It might be to cover a hole around a gutter downspout.
3023)    This appears to be for bending levers (likely for pre-Selectric     typewriters). It looks like the gaps are 1/16" and 3/32", and     the heads are way too thick for it to be an open-end wrench.
    I'm curious about the 3/4" wide 6" scale. I've never seen one     labeled "Sears" before. It looks like many others by many other     companies. The two which I have in my belt pouch are from     "General" and "Etched Products Corporation", and the former     looks like a match except for the name and the part number.
3024)    This looks like a tool for turning a round tenon on the end of     something made of wood -- given the size, perhaps a spar for     sailing ships, or perhaps some of the rigging for drawing a     wagon by a team of horses.
    Now to post this and see what others have suggested.
    Enjoy,         DoN.
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I heard back from the owner of this device, the tubes are connected at the bottom as seen in a new photo that is posted with the answers, and there is a hole in the stem that goes to the tube. Thanks to everyone who helped figure out this manometer.
The rest of the answers for this week can be seen here:
http://55tools.blogspot.com/2013/11/set-518.html#answers
Rob
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"Rob H." <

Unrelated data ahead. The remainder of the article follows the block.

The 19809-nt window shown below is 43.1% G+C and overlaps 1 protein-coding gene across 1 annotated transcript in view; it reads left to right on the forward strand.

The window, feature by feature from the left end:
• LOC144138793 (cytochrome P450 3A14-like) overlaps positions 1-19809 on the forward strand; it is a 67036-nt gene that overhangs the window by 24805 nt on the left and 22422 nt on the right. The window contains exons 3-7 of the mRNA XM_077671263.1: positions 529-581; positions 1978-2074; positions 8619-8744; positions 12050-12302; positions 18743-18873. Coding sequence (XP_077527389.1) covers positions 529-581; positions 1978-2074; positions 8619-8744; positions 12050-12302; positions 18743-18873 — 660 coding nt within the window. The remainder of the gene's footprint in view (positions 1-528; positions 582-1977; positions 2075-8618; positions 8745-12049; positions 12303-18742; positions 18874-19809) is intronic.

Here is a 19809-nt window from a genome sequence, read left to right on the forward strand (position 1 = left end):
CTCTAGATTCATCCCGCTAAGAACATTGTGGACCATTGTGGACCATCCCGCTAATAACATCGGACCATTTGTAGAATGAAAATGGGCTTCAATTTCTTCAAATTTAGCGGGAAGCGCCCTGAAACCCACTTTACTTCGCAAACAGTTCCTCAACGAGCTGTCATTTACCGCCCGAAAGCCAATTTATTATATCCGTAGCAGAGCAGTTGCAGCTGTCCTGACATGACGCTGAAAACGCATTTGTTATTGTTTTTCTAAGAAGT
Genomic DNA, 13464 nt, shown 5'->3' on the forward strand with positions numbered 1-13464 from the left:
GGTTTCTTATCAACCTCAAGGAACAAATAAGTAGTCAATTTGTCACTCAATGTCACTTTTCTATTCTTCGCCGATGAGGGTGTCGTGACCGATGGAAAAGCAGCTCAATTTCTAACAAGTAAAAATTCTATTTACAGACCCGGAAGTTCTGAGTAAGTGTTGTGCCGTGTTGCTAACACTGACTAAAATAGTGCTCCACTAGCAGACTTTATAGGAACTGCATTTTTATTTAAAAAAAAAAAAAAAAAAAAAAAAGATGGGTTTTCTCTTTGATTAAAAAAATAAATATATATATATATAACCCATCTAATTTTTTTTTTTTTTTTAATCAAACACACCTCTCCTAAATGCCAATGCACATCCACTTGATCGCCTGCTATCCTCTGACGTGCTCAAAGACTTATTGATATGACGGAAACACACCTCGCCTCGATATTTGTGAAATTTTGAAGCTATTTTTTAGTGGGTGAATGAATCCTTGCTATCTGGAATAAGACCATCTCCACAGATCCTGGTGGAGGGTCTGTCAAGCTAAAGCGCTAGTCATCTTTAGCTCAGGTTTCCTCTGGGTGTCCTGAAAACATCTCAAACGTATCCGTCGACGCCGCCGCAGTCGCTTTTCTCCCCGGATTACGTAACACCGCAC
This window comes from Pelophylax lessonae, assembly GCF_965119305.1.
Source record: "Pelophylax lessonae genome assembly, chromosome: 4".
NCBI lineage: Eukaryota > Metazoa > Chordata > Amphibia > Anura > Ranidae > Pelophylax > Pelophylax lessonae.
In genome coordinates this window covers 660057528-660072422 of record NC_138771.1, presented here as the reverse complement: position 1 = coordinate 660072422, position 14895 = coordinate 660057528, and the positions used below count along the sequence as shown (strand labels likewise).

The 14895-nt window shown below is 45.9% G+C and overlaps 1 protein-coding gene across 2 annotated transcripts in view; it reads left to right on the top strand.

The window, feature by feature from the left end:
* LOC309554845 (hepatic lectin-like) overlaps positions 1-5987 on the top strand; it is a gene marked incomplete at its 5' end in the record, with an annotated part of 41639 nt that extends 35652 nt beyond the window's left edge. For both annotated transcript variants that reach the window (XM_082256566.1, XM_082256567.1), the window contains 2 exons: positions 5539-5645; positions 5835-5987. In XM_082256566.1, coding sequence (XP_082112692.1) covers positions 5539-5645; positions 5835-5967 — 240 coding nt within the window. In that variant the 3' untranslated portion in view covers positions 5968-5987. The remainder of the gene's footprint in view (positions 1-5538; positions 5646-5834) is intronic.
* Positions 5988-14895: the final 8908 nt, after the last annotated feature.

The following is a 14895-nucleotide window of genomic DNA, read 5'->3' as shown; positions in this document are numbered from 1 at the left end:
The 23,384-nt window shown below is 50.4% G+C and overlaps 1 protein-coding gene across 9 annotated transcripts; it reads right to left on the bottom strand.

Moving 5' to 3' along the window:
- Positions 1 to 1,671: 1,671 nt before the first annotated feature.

Rob, did you ever find the answer for item 2982 in set 511? pdk
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No, I never found a reference that could confirm any of the guesses for it.
http://img.photobucket.com/albums/v80/harnett65/Album18/pic2982a.jpg
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3019)     O.K. If the tubes are joined by the block at the bottom, instead of being a single tube, this probably means that it is not filled with mercury.
    And for 3" difference with mercury, that gives only 1.47 PSI maximum, and even model steam engine boilers work to near 100 PSI.
    With water instead, it drops to 0.108 PSI. Totally useless for measuring steam head in the boiler, but for checking flow of heating air through the flues -- that would be a reasonable sensitivity. The units program does not cover inches of methanol or inches of ethanol, other likely liquids (though less likely than water, and the brass would show discoloration from mercury, as it would get shiny for a short time, and then dull and gray as an amalgam formed.
3021)    I should have guessed the broken key extractors, though I have     never seen any.
    Enjoy,         DoN.
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Thanks, I just forwarded your post on to the owner of the manometer.
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Another application could be to check for small domestic gas leaks. You connect it up, then turn off the gas supply and see if the pressure drops over time. I've not done the calculations but they seem more in the right range.
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Ok thanks, I'll pass this along also.